In a similar situation I had with my sign shop. I hired an IC for overflow work at my location, after about 9 months he sky rocketed the bills and I got rid of him only to (all of a sudden) not have any jobs. After about two years I found out he had copied all of my customers information, all of the job files (graphic/vector/photog​raph), contacted them to let them know I was going out of business and he was taking over. Took several years to recover. This was only brought to my attention by a former customer asking me when I started up business again.

This former IC has now had 10 different business names in 10 years. His latest place of business disappeared after only a few months when previous customers found out where he was located and tried to collect their original deposits. Many for thousands of dollars with no product/service in return.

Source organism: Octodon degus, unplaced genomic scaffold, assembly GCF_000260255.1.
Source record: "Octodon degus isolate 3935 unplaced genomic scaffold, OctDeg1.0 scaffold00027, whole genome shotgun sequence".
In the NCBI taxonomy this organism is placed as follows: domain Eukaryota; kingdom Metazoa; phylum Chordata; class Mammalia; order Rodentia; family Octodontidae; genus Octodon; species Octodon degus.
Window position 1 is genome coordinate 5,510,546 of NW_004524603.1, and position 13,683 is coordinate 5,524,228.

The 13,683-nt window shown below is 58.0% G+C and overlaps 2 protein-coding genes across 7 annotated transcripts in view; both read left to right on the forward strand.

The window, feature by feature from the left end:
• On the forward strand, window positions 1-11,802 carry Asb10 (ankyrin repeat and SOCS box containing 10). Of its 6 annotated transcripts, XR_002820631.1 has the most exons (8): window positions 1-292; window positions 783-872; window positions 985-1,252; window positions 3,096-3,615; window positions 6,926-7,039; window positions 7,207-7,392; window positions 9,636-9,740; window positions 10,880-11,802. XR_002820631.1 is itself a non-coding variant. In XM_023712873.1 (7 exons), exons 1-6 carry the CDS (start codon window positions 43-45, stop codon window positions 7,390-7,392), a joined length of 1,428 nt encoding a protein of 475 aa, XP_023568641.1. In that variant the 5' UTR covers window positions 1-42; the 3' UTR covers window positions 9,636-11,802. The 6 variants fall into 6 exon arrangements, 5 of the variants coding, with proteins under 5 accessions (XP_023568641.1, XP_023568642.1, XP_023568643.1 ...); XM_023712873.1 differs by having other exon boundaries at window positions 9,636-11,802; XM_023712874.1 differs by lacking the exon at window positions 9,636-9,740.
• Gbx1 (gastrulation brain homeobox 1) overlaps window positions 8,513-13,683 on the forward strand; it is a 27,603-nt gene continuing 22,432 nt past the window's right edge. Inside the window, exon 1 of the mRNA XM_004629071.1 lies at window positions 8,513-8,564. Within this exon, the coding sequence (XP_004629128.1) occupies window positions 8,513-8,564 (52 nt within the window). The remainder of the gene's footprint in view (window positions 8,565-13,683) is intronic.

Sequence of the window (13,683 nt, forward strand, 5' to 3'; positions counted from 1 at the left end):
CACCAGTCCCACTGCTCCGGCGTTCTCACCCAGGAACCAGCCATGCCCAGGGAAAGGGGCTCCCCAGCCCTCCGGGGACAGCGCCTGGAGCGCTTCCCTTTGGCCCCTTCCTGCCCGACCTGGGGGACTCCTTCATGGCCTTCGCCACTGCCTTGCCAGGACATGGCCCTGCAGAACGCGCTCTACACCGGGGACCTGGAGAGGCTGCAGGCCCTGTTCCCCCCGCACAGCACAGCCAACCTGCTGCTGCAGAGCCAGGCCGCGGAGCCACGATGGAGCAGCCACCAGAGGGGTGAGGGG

The unimaginable can and will happen if business continues so casually.

The business described seems to be becoming successful and I doubt after graduation you'll just walk away from your current customers. Someone will decide to take over. Will you be willing to start from scratch?

Troy




  
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Billo78
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Apr 09, 2009 10:22 |  #21

I don't understand your business model, these budding photographers come to you, bring their own clients, but only keep 35% of the fees while you take a 65% cut just for letting them use your online galleries and ordering system?

Have I missed something?

Why would anyone take up that offer?


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How much to pay "associates"